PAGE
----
Mareeg Media
Somalia

US military reveals civilian deaths in Somalia strike

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During a commander-directed review of airstrikes conducted in Somalia since 2017, U.S. Africa Command learned an April 1, 2018 airstrike killed two civilians. The commander, U.S. Africa Command directed the review due to a recent increase in airstrikes and continued interest by Amnesty International and Congress on civilian casualties.

“Credibility, transparency, and accountability are fundamental to military operations,” said U.S. Marine Corps Gen. Thomas D. Waldhauser, commander, U.S. Africa Command. “It is critically important that people understand we adhere to exacting standards and when we fall short, we acknowledge shortcomings and take appropriate action.”

The April 2018 airstrike was designed to degrade the al-Shabaab terrorist group near El Burr, Somalia. In the airstrike four al-Shabaab militants also were killed. The airstrike was not one of the allegations presented by Amnesty International in its March 2019 report.

On March 30, 2019, the command was notified about the results of a post-strike internal assessment conducted in April 2018 that found credible evidence of the two civilian casualties. Unfortunately, the finding was not properly reported to U.S. Africa Command headquarters.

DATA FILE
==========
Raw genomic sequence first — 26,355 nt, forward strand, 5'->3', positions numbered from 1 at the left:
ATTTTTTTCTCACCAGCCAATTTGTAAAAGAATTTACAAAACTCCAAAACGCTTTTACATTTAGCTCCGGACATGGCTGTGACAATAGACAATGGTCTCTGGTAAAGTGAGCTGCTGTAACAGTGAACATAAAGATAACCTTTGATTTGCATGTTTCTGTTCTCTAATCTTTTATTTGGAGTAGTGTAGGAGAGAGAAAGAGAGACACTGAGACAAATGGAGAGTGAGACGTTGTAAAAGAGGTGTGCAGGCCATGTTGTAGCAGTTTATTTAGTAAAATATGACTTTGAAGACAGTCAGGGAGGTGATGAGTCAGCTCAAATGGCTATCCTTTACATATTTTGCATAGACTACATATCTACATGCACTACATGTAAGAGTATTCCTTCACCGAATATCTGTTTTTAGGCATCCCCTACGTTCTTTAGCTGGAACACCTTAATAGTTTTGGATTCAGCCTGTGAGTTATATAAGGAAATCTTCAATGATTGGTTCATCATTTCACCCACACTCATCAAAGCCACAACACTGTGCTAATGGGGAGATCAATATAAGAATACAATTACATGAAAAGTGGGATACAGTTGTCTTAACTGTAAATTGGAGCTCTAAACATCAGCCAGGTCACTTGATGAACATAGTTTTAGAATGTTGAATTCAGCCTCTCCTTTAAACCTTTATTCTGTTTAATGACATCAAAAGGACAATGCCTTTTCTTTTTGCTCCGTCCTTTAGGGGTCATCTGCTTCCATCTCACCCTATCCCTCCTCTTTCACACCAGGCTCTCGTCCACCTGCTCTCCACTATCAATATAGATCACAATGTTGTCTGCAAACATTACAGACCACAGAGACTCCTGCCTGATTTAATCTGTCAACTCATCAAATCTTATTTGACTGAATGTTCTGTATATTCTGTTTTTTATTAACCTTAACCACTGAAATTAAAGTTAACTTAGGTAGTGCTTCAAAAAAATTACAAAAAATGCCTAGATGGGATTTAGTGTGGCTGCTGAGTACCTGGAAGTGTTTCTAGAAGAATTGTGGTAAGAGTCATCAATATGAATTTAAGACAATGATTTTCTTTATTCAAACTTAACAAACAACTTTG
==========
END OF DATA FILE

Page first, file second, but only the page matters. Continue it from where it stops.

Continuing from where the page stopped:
Because of the reporting error, U.S. Africa Command was not informed of the assessment’s conclusion-and subsequently the information was not reported to external authorities, such as the host nation and Congress.

Consequently, on April 2, 2018, U.S. Africa Command stated in a press release based on an initial post-strike intelligence review the strike killed five al-Shabaab terrorists, and that the command assessed “no civilians were killed in this airstrike.” Unaware of the subsequent assessment and findings, senior leaders later stated during congressional testimony and media engagements that U.S. forces caused zero civilian casualties in Africa.

U.S. Africa Command is committed to transparency in its reporting of civilian casualties. While believed to be an isolated occurrence, the reporting error is being addressed.

The Federal Government of Somalia was notified of this newly learned information, and U.S. Africa Command remains in close coordination with our partners.

U.S. Africa Command takes prudent measures to minimize civilian casualties and fully complies with the Law of Armed Conflict. The Command has processes in place to ensure the safety and protection of the local population remains a top priority.

“Airstrike assessments are a critical and continuous component of operations,” said Marine Corps Maj. Gen. Gregg Olson, U.S. Africa Command director of operations. “Trust and credibility are central to our operations. If an innocent loss of life occurs, we are committed to being transparent and learning from this regrettable incident to prevent future occurrences.”

The command has executed 28 airstrikes in Somalia in 2019, compared to 47 in 2018 and 35 in 2017.

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